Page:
We like it when founders have a longstanding relationship because it increases the odds that they will be able to work effectively together through all those inevitable ups and downs they will encounter as they build their business. Some tension and different ideas on how to tackle the issues along the way can lead to better results, but you want to make sure the partners’ bond is strong enough to handle the demands of what they are trying to do together.
You also have to look at the team the founders have been able to assemble. Do the leaders have the drive, charisma and skill to attract and retain talented individuals who can get the job done and bring the same degree of passion to it that the founders have? It’s not enough to attract top talent, though. As any fan of professional sports knows, you need to have coaches who create a culture that enables that top talent to work effectively together. With the best teams, it becomes obvious to outside observers that the whole is truly greater than the sum of its parts.
The idea must be big and impactful
No one gets excited by ideas that bring only incremental improvements. We are looking for founders with an idea that will make a big impact on the world. We ask whether an idea is simply another traditional approach to a well-known business problem or a true game changer that could disrupt an existing industry or create a market that people didn’t realize even existed.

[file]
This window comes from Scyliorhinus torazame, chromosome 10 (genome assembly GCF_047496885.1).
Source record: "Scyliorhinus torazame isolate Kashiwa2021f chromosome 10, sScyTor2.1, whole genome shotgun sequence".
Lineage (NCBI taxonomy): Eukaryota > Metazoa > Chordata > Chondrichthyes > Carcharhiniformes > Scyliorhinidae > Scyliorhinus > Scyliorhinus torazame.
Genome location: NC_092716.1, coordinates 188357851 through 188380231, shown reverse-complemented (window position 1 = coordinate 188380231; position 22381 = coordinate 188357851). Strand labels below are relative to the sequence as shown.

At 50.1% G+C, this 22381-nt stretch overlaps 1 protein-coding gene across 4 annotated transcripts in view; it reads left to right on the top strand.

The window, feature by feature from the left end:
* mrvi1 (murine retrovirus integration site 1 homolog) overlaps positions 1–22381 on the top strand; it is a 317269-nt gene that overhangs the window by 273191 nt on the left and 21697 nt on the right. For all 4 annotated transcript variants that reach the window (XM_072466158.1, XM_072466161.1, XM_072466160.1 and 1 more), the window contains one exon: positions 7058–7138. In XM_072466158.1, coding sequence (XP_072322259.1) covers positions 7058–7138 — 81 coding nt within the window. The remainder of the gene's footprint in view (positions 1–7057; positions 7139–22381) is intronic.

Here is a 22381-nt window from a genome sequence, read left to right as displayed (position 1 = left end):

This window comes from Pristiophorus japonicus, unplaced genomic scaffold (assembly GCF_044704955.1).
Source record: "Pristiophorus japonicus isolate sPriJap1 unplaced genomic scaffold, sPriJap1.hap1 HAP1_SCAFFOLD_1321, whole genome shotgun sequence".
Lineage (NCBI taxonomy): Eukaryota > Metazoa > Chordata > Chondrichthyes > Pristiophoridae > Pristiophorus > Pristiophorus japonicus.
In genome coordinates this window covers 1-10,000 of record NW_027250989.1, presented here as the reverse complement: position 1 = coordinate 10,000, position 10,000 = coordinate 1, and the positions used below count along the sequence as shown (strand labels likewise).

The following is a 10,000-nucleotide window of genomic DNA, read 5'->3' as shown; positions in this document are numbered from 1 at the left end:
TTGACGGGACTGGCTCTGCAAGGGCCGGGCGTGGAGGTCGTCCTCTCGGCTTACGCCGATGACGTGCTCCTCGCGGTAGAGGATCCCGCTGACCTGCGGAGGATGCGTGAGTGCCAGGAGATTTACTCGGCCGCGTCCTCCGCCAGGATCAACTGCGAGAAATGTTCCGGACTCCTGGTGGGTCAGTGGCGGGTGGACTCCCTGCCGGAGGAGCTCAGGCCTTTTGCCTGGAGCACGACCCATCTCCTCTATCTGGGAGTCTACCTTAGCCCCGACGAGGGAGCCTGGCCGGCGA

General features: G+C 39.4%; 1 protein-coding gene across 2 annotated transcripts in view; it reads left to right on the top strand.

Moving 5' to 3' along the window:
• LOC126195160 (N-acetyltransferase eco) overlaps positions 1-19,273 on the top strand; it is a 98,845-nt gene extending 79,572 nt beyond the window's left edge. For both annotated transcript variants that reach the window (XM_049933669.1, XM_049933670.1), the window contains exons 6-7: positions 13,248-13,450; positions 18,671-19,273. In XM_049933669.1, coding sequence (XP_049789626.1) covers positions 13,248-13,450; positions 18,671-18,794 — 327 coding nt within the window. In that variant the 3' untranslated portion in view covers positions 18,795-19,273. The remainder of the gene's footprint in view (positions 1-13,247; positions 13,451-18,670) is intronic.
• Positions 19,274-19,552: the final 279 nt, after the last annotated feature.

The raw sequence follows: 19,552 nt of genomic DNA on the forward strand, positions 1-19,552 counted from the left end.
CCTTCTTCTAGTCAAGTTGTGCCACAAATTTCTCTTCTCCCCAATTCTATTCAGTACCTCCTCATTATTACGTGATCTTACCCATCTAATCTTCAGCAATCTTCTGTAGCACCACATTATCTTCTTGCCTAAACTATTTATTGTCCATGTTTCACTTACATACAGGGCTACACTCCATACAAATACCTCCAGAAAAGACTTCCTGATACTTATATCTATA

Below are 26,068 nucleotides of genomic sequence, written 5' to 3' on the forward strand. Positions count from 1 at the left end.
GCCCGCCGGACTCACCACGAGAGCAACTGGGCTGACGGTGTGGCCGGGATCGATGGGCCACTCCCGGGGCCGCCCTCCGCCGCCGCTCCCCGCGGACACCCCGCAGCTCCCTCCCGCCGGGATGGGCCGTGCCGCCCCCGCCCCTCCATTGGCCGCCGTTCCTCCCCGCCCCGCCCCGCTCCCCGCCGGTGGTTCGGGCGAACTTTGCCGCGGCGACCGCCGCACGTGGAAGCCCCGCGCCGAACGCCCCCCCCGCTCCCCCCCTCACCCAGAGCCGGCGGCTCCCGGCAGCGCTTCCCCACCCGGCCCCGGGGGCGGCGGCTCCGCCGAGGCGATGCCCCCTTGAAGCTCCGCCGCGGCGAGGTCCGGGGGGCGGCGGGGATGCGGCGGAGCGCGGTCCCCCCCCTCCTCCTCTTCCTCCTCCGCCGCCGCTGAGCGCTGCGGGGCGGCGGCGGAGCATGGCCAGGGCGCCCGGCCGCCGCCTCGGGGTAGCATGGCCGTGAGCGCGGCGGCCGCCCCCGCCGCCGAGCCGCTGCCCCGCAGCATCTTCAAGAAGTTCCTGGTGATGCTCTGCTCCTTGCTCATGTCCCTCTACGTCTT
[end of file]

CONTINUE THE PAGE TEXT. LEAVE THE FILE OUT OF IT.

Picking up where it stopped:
The idea doesn’t have to be entirely regional. We work with founders who are taking an innovation that has worked in one country, like the United States, and then finding a way to introduce it and have it become effective in another region, like Latin America.
Once we see a promising big idea, then we ask all the practical business questions. Are there any companies already providing a similar service? How intense would the competition be? You must do the analysis to determine the business case for the idea. For example, what is the total addressable market for the product or service they plan to offer. Ideally, when the founders are dreaming big, they are going after a massive market.
If it is a truly original idea, then you have to ask how long could the company hold off copycats who might try to seize the same opportunity. Do the founders have a technology, service, or intellectual property that could remain proprietary and be difficult for others to duplicate? When the answers to those questions are yes, the sky may be the limit on the opportunity.
The execution strategy should be clear and achievable
It’s not enough to have a big idea, of course. You have to be able to make it happen. When we are interviewing founders, we want to see that they have a clear go-to-market strategy. Can they effectively leverage an advantage they may have and then scale up the business quickly? If they have already been able to launch their product or service, we want to see how much traction they’ve been able to gain. If they haven’t launched yet, we want to know what their plans are to get and maintain that business traction.
It’s an exciting endeavor, and we have found many talented and visionary people and businesses who exhibit all these qualities, but it is a very high bar to clear.
Manny Zareh is a Partner at Emles
Get in touch with Manny